Here’s a depressing exercise: Scan the upper reaches of the Top 1000 companies in the July-August issue of Report on Business magazine and try to spot Canada’s global winners.
You could call them Canada’s corporate ambassadors, if they existed.
The short list is exceedingly short: Barrick Gold, Bombardier, Magna International, Thomson Reuters, Potash Corp. of Saskatchewan, Suncor and BlackBerry (formerly Research In Motion). Sadly, strong arguments can be made to strike most of them.
Barrick, the gold industry’s top producer, has deftly employed a series of costly, self-inflicted wounds to more than halve its share price.
Bombardier is truly a global player and has fine brand recognition within the aerospace and train industries. However, the thrice-delayed C Series jet, its most ambitious aircraft, could yet prove to be a dud.
Potash Corp., the top fertilizer company, has global sales but is largely a Canadian producer. Ditto Suncor.
That leaves Magna, Thomson Reuters and BlackBerry.
Of that trio, BlackBerry is the standout winner, or at least was. It was Canada’s dream enterprise.
It came out of nowhere to utterly dominate the global smartphone industry. Its brand became so popular, so ubiquitous, that it was used as a verb (“BlackBerry me” or “BB me”).
It created huge amounts of value for shareholders and spawned a tech ecosystem in Southern Ontario, a welcome development after Nortel’s demise.
No doubt, it was Canada’s finest international star, a compelling meld of useful technology and fashion, the must-have device for everyone from CEOs and Vatican cardinals to scientists and university students.
And it’s about to disappear. BlackBerry’s plummeting global market share, now less than 3 per cent, verges on the insignificant. It is losing money. Its (former) creative forces, Mike Lazaridis and Jim Balsillie, were superb innovators but failed to keep the company competitive after Apple’s iPhone emerged as the whale in the aquarium in 2007. BlackBerry probably will not survive as an independent company. It is evaluating its “strategic options,” meaning it is likely to be sold to a larger competitor or taken private and vanish from the stock market.
Why does Canada, a Group of Seven country that encourages open markets, celebrates innovation and risk-taking, pumps fortunes into R&D, votes in business-friendly governments, is blessed with skilled workers and globally competitive tax rates and sits on the doorstep of the world’s largest market produce so pathetically few global corporate superstars?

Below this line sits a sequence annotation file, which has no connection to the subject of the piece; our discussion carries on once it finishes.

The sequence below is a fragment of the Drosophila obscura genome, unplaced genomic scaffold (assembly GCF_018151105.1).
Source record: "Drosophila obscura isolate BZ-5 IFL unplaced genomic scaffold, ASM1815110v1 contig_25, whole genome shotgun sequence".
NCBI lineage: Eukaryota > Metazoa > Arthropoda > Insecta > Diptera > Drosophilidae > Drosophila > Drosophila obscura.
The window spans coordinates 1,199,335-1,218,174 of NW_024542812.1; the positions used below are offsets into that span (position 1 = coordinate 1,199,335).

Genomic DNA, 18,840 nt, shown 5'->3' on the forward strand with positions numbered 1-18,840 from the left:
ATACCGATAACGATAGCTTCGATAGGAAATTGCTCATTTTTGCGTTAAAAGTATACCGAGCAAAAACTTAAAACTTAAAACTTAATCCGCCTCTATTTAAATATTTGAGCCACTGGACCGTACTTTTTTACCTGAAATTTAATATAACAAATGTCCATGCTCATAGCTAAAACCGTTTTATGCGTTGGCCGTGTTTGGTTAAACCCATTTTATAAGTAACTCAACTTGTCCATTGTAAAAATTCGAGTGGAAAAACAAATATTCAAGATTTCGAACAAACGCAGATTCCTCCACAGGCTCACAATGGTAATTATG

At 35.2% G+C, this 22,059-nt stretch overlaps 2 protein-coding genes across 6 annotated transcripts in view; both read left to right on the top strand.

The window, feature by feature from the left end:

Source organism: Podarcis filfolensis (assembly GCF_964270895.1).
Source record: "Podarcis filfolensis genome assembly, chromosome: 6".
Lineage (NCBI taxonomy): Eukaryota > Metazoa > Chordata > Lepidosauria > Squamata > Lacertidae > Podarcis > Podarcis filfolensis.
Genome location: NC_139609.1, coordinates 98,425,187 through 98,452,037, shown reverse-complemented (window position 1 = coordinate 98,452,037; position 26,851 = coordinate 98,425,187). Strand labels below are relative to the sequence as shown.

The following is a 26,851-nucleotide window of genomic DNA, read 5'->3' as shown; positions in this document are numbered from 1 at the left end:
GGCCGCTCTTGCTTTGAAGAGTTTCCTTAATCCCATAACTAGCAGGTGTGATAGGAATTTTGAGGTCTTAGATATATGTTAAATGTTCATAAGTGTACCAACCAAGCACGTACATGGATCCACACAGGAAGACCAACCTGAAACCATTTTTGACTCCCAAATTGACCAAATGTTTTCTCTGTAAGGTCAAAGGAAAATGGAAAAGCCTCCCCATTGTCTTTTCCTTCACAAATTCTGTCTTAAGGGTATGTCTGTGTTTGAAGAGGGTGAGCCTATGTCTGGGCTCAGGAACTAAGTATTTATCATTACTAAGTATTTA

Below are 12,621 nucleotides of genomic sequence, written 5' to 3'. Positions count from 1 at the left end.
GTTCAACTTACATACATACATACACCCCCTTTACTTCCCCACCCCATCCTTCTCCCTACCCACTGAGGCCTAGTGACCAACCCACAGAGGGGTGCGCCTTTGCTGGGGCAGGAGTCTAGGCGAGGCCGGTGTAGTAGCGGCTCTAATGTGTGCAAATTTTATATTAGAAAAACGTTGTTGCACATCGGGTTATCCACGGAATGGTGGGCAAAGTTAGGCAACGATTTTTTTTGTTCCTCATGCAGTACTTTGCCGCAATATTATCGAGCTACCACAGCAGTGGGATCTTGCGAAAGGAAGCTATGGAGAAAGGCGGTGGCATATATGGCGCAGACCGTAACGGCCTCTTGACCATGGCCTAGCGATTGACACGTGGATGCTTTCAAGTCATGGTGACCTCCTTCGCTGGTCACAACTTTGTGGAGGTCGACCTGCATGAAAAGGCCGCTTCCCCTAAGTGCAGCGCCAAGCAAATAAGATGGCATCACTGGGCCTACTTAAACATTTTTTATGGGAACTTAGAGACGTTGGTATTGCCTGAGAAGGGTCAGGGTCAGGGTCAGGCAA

A few tiny countries like Switzerland, the Netherlands and Sweden could suffer the loss of a company similar to Blackberry with aplomb. That’s because they are bursting with international success stories: Nestlé, Syngenta, Glencore, UBS, Novartis, Shell, ING, Philips, Volvo, Ericsson, Ikea. We could go on, but you would want to drown yourself in your beer. Make that non-Canadian beer. There is no Canadian beer company of any size left in our beer-guzzling land, let alone one with a global presence (Labatt is owned by the Belgian-Brazilian brewing giant, Anheuser-Busch InBev; Molson by Molson Coors of Denver).
Vanished companies like Labatt and Molson, of course, go a long way to explain the Canadian disease. The great hollowing out, as it was called, was not supposed to cripple Corporate Canada because, in theory, greedy investors who sold their shares with alacrity to anyone with a foreign passport were supposed to redeploy their fat winnings into new companies that would fill the void. It hasn’t quite worked that way. Alcan, Inco, Falconbridge, Dofasco, Stelco, Newbridge, Vincor, Cara and dozens of other biggies are gone and have left bupkis in their place.
It can take decades, a century even, to build a company like Inco or Dofasco. Don Argus, the former chairman of BHP Billiton of Australia, the world’s largest mining group, was right to denounce Canada’s sellout culture. “Canada has lost more head offices than any other country,” he said in 2008, at the height of the resources’ buying and selling spree. “Canada has already been reduced to an industry branch office and is largely irrelevant to the global mining stage.”
Of course, BlackBerry doesn’t really play into the hollowing out story. In retrospect, it should have foisted itself on Microsoft, Nokia or Amazon shortly after it became apparent to investors and tech geeks, if not to the deluded executives at BlackBerry itself, that the iPhone was here to stay. BlackBerry’s value destruction since then has been awe-inspiring. Mr. Lazaridis and Mr. Balsillie were superb entrepreneurs, but failed at keeping the company competitive.
So why does Canada lack global champions? Don’t blame government policies. Blame the sellout culture, nice-guy directors with a propensity to protect the wrong executives at the wrong time and Canada’s classic lack of corporate self-confidence. The upshot is a country that turned into a one-trick pony – oil sands – with a few decent, protected banks and insurers at its side. If Switzerland, the Netherlands and Sweden can churn out global champions, Canada should be able to at least double the rate. The next BlackBerry is not just around the corner.